The Public Procurement and Disposal of Public Assets Authority (PPDA) is still consulting other stakeholders on how to systematically effect some provisions in the new law which force government to buy a minimum of 60 percent of its procurement needs from black indigenous Malawians.
Mid last year, Parliament passed an insertion to the Public Procurement and Disposal of Public Assets Act, along with other amendments of the Act, aimed at curbing corruption in the awarding of contracts.
PPDA’s Acting Director General, Arnold Chirwa, said in an interview yesterday that the authority is engaging the Solicitor General on the same.
“While we can understand the call from our stakeholders for its speedy implementation, these are matters of law and implementation can only happen after proper regulations/guidelines are in place,” Chirwa said.
He said for instance, there would be need for the government to establish the 60/40 threshold that would apply on the value or the number of contracts.
He said the Solicitor General has, since, advised the Authority to consult widely before developing the detailed procedures and also study other jurisdictions, where similar provisions are being enforced.
“We cannot rush to implement such provision before we do the needful. You might also wish to note that if crafted poorly, the regulations/detailed procedures would make the implementation difficult and the nation would turn into a laughing stock,” Chirwa said.
Chairperson of the Buy Malawi Strategy, Karl Chokotho, said that the private sector players were contented with the position which would help address potential challenges of misconceptions.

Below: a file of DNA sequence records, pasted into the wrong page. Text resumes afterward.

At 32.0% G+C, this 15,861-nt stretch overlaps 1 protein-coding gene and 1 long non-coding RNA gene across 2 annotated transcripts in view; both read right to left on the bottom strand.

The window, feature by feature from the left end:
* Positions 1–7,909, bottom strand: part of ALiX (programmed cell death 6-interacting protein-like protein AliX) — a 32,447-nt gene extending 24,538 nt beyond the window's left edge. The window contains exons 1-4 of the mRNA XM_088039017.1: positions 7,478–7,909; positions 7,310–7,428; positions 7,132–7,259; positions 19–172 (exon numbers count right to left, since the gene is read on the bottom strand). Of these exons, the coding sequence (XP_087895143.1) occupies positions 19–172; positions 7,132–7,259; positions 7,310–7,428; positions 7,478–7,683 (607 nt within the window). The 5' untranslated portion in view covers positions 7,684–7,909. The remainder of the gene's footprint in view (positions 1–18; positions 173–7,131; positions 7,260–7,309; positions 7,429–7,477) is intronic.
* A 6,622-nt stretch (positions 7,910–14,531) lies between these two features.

“Full implementation needs a visible transparent system. We recommend that we procure an Electronic Data Interchange (EDI) System and procurement system where all tenders can be managed and all interested parties can access at different stages of the tender process. This should ideally not leave room for corruption in its many forms, Chokotho said.
He added: “The Buy Malawi Strategy Executive have called upon all to move toward publishing monthly procurement details to confirm to the masses that the Buy Malawi Strategy is actually already working, because it is but costs for awareness remain a challenge”.
Indigenous Businesses Association of Malawi (Ibam) President, Mike Mlombwa, wondered why it was taking forever to implement such as crucial piece of legislation.
“The economic future of the country depends on this legislation. If Malawi is to graduate from being a poor country to a wealth one, we need more wealthy Malawians.
“This can only happen if they easily do business with government which is the biggest buyer,” Mlombwa said.
Parliament repealed the Public Procurement Act (2003) and enacted the Public Procurement and Disposal of Public Assets Act 2017 (PPD Act), which established the PPDA as a body responsible for the regulation, monitoring and oversight of public procurement and disposal of assets in Malawi.
Previously, the Office of the Director of Public Procurement (ODPP) had limited enforcement powers and was only mandated to regulate and monitor procurement activities.